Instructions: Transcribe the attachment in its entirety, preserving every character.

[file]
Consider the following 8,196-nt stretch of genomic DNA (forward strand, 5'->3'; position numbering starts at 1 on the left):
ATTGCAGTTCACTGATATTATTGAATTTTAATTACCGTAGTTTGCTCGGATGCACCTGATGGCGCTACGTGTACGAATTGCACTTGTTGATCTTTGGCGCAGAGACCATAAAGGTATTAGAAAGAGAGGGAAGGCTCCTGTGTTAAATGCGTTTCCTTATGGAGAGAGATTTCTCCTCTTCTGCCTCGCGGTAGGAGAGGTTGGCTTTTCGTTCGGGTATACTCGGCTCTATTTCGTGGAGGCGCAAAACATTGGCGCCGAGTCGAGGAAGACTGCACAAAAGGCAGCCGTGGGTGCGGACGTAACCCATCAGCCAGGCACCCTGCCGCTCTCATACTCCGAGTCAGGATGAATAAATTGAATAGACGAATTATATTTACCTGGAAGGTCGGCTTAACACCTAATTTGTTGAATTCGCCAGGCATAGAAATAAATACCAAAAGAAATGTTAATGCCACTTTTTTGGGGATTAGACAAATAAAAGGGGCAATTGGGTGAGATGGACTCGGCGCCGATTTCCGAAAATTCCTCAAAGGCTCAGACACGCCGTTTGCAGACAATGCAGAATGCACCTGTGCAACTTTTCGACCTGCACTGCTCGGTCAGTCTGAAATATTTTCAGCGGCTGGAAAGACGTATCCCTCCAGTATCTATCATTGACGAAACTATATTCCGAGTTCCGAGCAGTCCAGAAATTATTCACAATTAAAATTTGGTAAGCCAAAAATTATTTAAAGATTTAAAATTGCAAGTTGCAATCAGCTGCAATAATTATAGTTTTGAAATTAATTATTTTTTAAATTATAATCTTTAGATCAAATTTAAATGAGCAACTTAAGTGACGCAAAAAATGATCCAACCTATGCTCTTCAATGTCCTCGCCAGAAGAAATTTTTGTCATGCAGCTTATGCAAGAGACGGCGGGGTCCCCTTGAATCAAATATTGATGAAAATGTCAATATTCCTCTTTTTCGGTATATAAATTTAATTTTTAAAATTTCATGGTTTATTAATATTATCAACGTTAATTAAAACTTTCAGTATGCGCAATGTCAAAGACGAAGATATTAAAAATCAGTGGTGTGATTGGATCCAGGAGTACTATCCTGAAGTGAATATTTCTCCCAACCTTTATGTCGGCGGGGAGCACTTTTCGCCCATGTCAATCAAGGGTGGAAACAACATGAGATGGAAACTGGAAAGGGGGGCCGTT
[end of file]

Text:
Consider the following 8,196-nt stretch of genomic DNA (forward strand, 5'->3'; position numbering starts at 1 on the left):
ATTGCAGTTCACTGATATTATTGAATTTTAATTACCGTAGTTTGCTCGGATGCACCTGATGGCGCTACGTGTACGAATTGCACTTGTTGATCTTTGGCGCAGAGACCATAAAGGTATTAGAAAGAGAGGGAAGGCTCCTGTGTTAAATGCGTTTCCTTATGGAGAGAGATTTCTCCTCTTCTGCCTCGCGGTAGGAGAGGTTGGCTTTTCGTTCGGGTATACTCGGCTCTATTTCGTGGAGGCGCAAAACATTGGCGCCGAGTCGAGGAAGACTGCACAAAAGGCAGCCGTGGGTGCGGACGTAACCCATCAGCCAGGCACCCTGCCGCTCTCATACTCCGAGTCAGGATGAATAAATTGAATAGACGAATTATATTTACCTGGAAGGTCGGCTTAACACCTAATTTGTTGAATTCGCCAGGCATAGAAATAAATACCAAAAGAAATGTTAATGCCACTTTTTTGGGGATTAGACAAATAAAAGGGGCAATTGGGTGAGATGGACTCGGCGCCGATTTCCGAAAATTCCTCAAAGGCTCAGACACGCCGTTTGCAGACAATGCAGAATGCACCTGTGCAACTTTTCGACCTGCACTGCTCGGTCAGTCTGAAATATTTTCAGCGGCTGGAAAGACGTATCCCTCCAGTATCTATCATTGACGAAACTATATTCCGAGTTCCGAGCAGTCCAGAAATTATTCACAATTAAAATTTGGTAAGCCAAAAATTATTTAAAGATTTAAAATTGCAAGTTGCAATCAGCTGCAATAATTATAGTTTTGAAATTAATTATTTTTTAAATTATAATCTTTAGATCAAATTTAAATGAGCAACTTAAGTGACGCAAAAAATGATCCAACCTATGCTCTTCAATGTCCTCGCCAGAAGAAATTTTTGTCATGCAGCTTATGCAAGAGACGGCGGGGTCCCCTTGAATCAAATATTGATGAAAATGTCAATATTCCTCTTTTTCGGTATATAAATTTAATTTTTAAAATTTCATGGTTTATTAATATTATCAACGTTAATTAAAACTTTCAGTATGCGCAATGTCAAAGACGAAGATATTAAAAATCAGTGGTGTGATTGGATCCAGGAGTACTATCCTGAAGTGAATATTTCTCCCAACCTTTATGTCGGCGGGGAGCACTTTTCGCCCATGTCAATCAAGGGTGGAAACAACATGAGATGGAAACTGGAAAGGGGGGCCGTT